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Dwyane Wade Believes Bulls Are Predictable In 4th Quarters, Putting A Ton Of Pressure On Jimmy Butler

By Cody Westerlund--

CHICAGO (CBS) -- On Wednesday night, the Bulls continued a trend that's become all too familiar in this up-and-down season: They were soundly outplayed in the fourth quarter.

Chicago entered the final 12 minutes tied with Washington, only to shoot 7-of-24 in the final 12 minutes and fall 107-97 at the United Center. It continued a theme of this .500 season, as the Bulls (14-14) entered Wednesday second-to-last in the league in the fourth quarter in scoring margin (-2.2) and last in field-goal percentage (37.2). And afterward, it had the attention of veteran guard Dwyane Wade, who believed the Bulls have become too reliant on star Jimmy Butler down the stretch.

"It doesn't matter if a guy knows who it's going to," Wade said. "If the paint is packed because you're running one action, it's going to be tough. A guy has to make an unbelievable shot. That's putting a lot of pressure on Jimmy. Let's call it what it is: We're putting a lot of pressure on Jimmy in the fourth quarter to make a lot of plays because we're running just one action. So we got to get more action, more body movement."

Wade put the onus on coach Fred Hoiberg, his staff and the players on the floor around Butler, believing the team's movement has stagnated as many watch Butler go to work. In Wednesday's loss, the Butler-Wade-Rajon Rondo trio combined to shoot just 14-of-50 on field goals, and the Bulls went with a fair share of isolation basketball.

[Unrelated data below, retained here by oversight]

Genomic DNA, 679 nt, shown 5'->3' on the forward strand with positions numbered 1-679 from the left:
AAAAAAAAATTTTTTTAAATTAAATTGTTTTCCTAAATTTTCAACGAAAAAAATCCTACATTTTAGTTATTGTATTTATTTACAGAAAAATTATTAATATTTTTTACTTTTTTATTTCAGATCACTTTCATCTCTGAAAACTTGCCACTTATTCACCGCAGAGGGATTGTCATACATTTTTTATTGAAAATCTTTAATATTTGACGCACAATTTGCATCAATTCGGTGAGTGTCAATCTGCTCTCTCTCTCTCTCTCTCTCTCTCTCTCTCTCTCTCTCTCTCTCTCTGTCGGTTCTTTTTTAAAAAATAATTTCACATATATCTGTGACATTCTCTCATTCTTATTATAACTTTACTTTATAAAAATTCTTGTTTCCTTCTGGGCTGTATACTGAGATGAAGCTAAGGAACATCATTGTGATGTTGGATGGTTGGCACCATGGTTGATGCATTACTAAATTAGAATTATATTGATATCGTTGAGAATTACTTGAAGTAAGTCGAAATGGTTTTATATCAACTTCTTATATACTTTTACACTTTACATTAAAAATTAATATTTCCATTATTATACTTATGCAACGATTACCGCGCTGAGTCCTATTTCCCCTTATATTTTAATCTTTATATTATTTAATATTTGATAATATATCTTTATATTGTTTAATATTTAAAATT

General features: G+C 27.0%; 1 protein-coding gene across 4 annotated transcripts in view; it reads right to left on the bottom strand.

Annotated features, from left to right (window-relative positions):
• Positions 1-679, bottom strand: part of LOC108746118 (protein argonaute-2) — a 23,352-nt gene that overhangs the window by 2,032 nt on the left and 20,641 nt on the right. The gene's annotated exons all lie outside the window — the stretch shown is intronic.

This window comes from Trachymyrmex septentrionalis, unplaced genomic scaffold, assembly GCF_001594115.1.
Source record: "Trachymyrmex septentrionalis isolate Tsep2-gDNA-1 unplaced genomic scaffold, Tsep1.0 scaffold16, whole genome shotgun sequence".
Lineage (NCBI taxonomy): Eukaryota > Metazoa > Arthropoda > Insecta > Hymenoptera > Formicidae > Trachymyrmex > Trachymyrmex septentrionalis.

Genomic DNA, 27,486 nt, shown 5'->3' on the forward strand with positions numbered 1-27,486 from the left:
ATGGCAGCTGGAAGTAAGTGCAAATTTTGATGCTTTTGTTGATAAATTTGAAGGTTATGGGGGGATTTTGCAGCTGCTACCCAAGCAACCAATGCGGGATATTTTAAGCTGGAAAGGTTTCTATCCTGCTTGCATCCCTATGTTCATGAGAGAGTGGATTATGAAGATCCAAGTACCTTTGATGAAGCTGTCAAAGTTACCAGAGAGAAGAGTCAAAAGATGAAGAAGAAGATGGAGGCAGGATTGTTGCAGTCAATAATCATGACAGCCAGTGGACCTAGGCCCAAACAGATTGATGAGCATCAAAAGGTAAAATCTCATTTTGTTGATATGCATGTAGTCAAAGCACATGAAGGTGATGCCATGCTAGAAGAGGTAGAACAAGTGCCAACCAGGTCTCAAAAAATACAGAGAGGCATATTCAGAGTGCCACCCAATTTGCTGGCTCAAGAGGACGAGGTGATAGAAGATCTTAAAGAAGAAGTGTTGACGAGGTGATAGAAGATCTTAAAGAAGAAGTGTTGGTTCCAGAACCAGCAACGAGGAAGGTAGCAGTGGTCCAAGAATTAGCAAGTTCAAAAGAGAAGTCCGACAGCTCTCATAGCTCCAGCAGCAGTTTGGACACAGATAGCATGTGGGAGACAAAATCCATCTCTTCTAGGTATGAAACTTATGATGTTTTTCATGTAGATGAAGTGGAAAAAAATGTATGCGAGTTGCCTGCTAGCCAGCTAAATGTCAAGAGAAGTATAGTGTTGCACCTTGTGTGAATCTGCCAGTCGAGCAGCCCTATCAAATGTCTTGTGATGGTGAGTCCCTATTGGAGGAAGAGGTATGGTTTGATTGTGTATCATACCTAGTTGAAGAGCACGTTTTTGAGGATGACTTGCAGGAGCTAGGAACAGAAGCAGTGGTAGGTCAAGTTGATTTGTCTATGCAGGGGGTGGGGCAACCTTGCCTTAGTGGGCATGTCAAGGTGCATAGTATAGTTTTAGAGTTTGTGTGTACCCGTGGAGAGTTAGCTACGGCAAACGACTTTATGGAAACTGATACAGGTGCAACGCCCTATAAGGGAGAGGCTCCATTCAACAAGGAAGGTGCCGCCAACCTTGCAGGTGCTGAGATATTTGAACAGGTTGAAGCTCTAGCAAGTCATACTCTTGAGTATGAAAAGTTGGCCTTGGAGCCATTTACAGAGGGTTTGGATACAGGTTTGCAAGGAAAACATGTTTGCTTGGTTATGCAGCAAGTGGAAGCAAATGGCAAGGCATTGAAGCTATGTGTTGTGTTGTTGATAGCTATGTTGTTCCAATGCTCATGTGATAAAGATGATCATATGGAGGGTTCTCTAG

"It's got to come from us as players too," Wade said. "Obviously, some of it is play-calling as well. Some of it is we got to get out the way, we got to move, we got to keep them honest. We're asking a young guy to make extra shot he takes with bodies in front of him, step-backs, all these things. It's not necessarily an easy thing to do."

Regarding Wednesday's issues, Wade pointed out there was "not a lot of spacing sometimes, we had to take a lot of tough shots." Part of that is because foes regularly sag off Rondo, who's shooting 38 percent this season and was 1-of-10 on Wednesday. Hoiberg acknowledged that he considered using wing Doug McDermott over Rondo more in the fourth quarter -- a move he made to a degree in a Dec. 8 win against the Spurs -- but decided against it because of Rondo's quality game Monday and the Bulls' need for pace, saying, "You feel like you have to have him out there."

As for Butler, he responded "maybe so" when asked if he agreed with Wade's assessment, then put the burden on himself.

"I got to be a better playmaker, get the ball up earlier," said Butler, who 20 points on 6-of-20 shooting. "I'll watch it and see what I see. I'm still going to play basketball the way I know how to play basketball -- good, bad or indifferent. I play to win. I guess we all have to be better, including myself."

Wade indicated he's in regular communication with Hoiberg about strategy and believes the Bulls can overcome their late troubles.

"We always talk about different things," Wade said. "I thought today, especially early, we ran some great sets. We got to continue to work on our full-court execution. It's no secret at all. We stay in constant communication of what we can do, but it's just going to have to be some more work in progress.

"We got to find a way to make shots easier for guys."

Cody Westerlund is a sports editor for and covers the Bulls. He's also the co-host of the @LockedOnBulls podcast, which you can subscribe to on iTunes and Stitcher. Follow him on Twitter @CodyWesterlund.

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